Marie Hattar, VP of network systems and security solutions marketing, said in a keynote address at Interop New York on Wednesday, that Cisco has begun working with companies to help them build "their own clouds."
Though Hattar said Cisco had begun working with companies to help them build private clouds, it wasn't clear from her talk what this work actually entails and whether she was referring to existing services or consulting offerings for companies venturing down data center automation and virtualization paths, or something more.
Of course, Cisco pushed the network as the central element to both the virtualization ad cloud computing trends.
"All of these changes are having a huge impact on the network," she said. "Most of you think that where you should start with virtualization is servers and storage, and that's really important, but it is the network that really connects everything."
Though virtualization and cloud computing are in a period of sweeping early stage growth, Hattar noted that they can be confusing trends to navigate. Even their definitions are elusive. "Do we all mean the same thing" by virtualization, she asked, before showing a video of several people giving widely different definitions of the term.
Hattar said that one of the only common denominators of the many different definitions for virtualization is "about breaking the bonds with physical reality," whether separating nodes and networks or applications and hardware or operating systems. In a stretch, she even defined telecommuting a form of virtualization because it represents companies "breaking free from physical locations."
Cloud computing has similar disparate definitions, but it also suffers from a lack of standards and reliance on other emergent technologies like virtualization and data center automation, Hattar said. Standards for dynamically moving data from local data centers to the cloud or among cloud services simply don't exist today in any real way. And though cloud computing relies on virtualization and data center automation, few companies have ventured far down these paths. To help understand how companies large and small use cloud computing, InformationWeek has published an independent report on the subject. Download the report here (registration required).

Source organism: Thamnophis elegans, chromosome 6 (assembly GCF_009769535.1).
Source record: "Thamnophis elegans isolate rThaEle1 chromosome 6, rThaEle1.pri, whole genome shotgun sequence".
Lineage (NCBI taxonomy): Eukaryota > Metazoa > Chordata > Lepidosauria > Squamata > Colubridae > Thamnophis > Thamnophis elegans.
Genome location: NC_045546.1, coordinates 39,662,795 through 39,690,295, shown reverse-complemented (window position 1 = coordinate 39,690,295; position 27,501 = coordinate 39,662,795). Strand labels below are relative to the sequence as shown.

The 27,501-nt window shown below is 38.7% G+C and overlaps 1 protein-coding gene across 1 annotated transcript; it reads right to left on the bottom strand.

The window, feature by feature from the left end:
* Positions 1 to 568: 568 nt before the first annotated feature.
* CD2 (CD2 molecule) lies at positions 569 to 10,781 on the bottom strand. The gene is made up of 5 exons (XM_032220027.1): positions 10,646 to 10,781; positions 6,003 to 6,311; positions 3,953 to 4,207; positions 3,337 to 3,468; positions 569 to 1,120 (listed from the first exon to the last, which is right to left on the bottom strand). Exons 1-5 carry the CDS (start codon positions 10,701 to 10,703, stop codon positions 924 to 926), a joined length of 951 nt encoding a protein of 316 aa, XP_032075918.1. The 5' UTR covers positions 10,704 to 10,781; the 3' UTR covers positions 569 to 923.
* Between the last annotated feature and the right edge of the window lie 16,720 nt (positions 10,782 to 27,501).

The other major concern that Hattar said too many companies still haven't taken enough care to resolve is security. "Those hackers, they haven't gone away," she said. When Cisco began virtualizing servers and storage, it found risks for hypervisor attacks, malicious virtual systems, malware that found it was in a virtual environment and adapt to that environment. Without offering any real specifics, Hattar said that Cisco could provide some mitigation of security risks in a virtual environment because networks can provide some renewed visibility into virtual resources.
Hattar also mentioned that virtualization and cloud computing will have profound effects on the role of IT in business.
"You're going to spend more time focusing on strategy and much less on infrastructure," she said, and noted that for virtualization strategies to be successful, companies will have to work to break down traditional walls between IT pros working on security, servers, network and storage "because the whole concept of virtualization relies on shared resources."